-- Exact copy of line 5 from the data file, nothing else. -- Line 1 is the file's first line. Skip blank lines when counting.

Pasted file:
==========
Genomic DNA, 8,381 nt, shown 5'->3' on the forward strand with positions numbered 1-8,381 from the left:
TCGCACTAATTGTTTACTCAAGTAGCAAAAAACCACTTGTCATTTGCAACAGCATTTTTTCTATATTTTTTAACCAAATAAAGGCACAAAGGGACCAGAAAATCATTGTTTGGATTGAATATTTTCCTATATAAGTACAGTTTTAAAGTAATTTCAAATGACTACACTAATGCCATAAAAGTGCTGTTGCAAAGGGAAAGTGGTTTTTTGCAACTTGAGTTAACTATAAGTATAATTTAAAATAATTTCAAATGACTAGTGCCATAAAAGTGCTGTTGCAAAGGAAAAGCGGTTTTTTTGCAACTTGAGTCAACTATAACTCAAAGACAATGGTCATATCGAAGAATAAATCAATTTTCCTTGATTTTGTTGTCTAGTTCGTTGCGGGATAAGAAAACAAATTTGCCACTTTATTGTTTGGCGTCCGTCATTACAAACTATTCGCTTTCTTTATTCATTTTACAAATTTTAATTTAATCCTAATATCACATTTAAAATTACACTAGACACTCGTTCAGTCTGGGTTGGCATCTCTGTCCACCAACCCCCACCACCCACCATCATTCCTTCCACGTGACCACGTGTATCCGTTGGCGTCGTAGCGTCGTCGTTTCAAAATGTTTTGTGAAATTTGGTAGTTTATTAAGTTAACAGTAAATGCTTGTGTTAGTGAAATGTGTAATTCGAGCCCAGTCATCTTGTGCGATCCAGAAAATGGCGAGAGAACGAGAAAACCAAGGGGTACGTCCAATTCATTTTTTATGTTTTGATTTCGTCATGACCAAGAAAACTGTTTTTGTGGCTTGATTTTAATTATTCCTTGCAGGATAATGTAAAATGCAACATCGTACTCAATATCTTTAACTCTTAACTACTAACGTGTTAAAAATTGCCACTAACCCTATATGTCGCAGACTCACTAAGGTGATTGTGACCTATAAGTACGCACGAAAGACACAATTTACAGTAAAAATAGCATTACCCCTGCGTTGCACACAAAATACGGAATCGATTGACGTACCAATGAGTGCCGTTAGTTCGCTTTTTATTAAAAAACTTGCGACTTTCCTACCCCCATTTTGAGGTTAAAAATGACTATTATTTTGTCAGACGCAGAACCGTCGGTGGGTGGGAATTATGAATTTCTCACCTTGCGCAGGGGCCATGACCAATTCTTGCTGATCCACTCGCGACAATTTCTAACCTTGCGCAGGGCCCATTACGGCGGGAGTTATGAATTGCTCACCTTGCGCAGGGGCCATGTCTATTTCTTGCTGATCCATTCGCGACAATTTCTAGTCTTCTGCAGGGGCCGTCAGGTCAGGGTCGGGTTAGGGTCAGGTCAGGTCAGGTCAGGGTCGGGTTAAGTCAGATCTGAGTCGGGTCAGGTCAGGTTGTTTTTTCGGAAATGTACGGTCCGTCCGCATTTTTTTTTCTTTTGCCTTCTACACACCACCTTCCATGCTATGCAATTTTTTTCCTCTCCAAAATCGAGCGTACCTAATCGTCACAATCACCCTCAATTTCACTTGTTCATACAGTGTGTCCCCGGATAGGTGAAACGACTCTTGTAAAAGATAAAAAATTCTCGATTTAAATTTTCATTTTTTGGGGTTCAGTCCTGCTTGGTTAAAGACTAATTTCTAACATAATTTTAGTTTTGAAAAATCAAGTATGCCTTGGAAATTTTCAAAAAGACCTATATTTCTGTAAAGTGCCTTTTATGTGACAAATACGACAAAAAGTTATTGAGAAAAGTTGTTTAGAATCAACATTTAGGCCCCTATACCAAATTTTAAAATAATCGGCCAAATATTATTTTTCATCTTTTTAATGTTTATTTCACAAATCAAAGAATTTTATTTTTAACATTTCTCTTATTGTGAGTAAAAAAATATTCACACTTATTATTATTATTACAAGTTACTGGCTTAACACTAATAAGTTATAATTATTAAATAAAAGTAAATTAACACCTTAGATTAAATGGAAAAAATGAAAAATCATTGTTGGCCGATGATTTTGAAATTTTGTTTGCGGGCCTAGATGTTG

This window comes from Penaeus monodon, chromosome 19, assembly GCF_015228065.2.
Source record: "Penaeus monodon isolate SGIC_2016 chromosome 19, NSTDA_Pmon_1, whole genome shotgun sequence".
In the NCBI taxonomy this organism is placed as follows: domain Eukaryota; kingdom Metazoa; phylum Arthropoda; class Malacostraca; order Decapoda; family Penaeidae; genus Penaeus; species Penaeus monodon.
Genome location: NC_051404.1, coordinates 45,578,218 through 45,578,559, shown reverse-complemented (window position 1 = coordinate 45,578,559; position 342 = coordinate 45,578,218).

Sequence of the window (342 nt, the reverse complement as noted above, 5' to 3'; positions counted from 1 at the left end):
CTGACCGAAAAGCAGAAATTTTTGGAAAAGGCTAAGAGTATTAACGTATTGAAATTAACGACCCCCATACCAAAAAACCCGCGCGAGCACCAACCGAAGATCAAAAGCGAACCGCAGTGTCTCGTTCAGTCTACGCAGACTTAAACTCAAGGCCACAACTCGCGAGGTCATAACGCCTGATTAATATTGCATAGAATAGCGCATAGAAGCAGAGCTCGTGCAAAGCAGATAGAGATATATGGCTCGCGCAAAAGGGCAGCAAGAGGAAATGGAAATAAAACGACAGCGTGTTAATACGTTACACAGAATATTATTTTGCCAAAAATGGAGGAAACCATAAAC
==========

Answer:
In the NCBI taxonomy this organism is placed as follows: domain Eukaryota; kingdom Metazoa; phylum Arthropoda; class Malacostraca; order Decapoda; family Penaeidae; genus Penaeus; species Penaeus monodon.